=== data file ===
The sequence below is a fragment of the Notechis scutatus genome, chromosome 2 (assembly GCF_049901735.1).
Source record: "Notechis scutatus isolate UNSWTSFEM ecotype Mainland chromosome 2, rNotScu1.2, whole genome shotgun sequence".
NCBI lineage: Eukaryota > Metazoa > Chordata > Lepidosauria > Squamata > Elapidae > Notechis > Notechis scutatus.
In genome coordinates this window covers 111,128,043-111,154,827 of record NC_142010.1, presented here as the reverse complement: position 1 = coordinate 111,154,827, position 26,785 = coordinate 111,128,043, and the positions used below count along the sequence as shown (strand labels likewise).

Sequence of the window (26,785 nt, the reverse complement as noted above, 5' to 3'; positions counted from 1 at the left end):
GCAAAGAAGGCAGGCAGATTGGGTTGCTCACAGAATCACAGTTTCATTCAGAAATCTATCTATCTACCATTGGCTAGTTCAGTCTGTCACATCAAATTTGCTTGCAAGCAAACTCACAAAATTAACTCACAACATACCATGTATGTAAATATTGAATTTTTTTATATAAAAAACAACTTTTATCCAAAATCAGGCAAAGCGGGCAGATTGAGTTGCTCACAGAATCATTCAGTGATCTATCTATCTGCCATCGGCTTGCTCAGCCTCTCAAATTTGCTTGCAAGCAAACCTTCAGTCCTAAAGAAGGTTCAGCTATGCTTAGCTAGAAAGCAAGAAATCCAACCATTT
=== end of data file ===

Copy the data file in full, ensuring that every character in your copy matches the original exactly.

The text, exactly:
The sequence below is a fragment of the Notechis scutatus genome, chromosome 2 (assembly GCF_049901735.1).
Source record: "Notechis scutatus isolate UNSWTSFEM ecotype Mainland chromosome 2, rNotScu1.2, whole genome shotgun sequence".
NCBI lineage: Eukaryota > Metazoa > Chordata > Lepidosauria > Squamata > Elapidae > Notechis > Notechis scutatus.
In genome coordinates this window covers 111,128,043-111,154,827 of record NC_142010.1, presented here as the reverse complement: position 1 = coordinate 111,154,827, position 26,785 = coordinate 111,128,043, and the positions used below count along the sequence as shown (strand labels likewise).

Sequence of the window (26,785 nt, the reverse complement as noted above, 5' to 3'; positions counted from 1 at the left end):
GCAAAGAAGGCAGGCAGATTGGGTTGCTCACAGAATCACAGTTTCATTCAGAAATCTATCTATCTACCATTGGCTAGTTCAGTCTGTCACATCAAATTTGCTTGCAAGCAAACTCACAAAATTAACTCACAACATACCATGTATGTAAATATTGAATTTTTTTATATAAAAAACAACTTTTATCCAAAATCAGGCAAAGCGGGCAGATTGAGTTGCTCACAGAATCATTCAGTGATCTATCTATCTGCCATCGGCTTGCTCAGCCTCTCAAATTTGCTTGCAAGCAAACCTTCAGTCCTAAAGAAGGTTCAGCTATGCTTAGCTAGAAAGCAAGAAATCCAACCATTT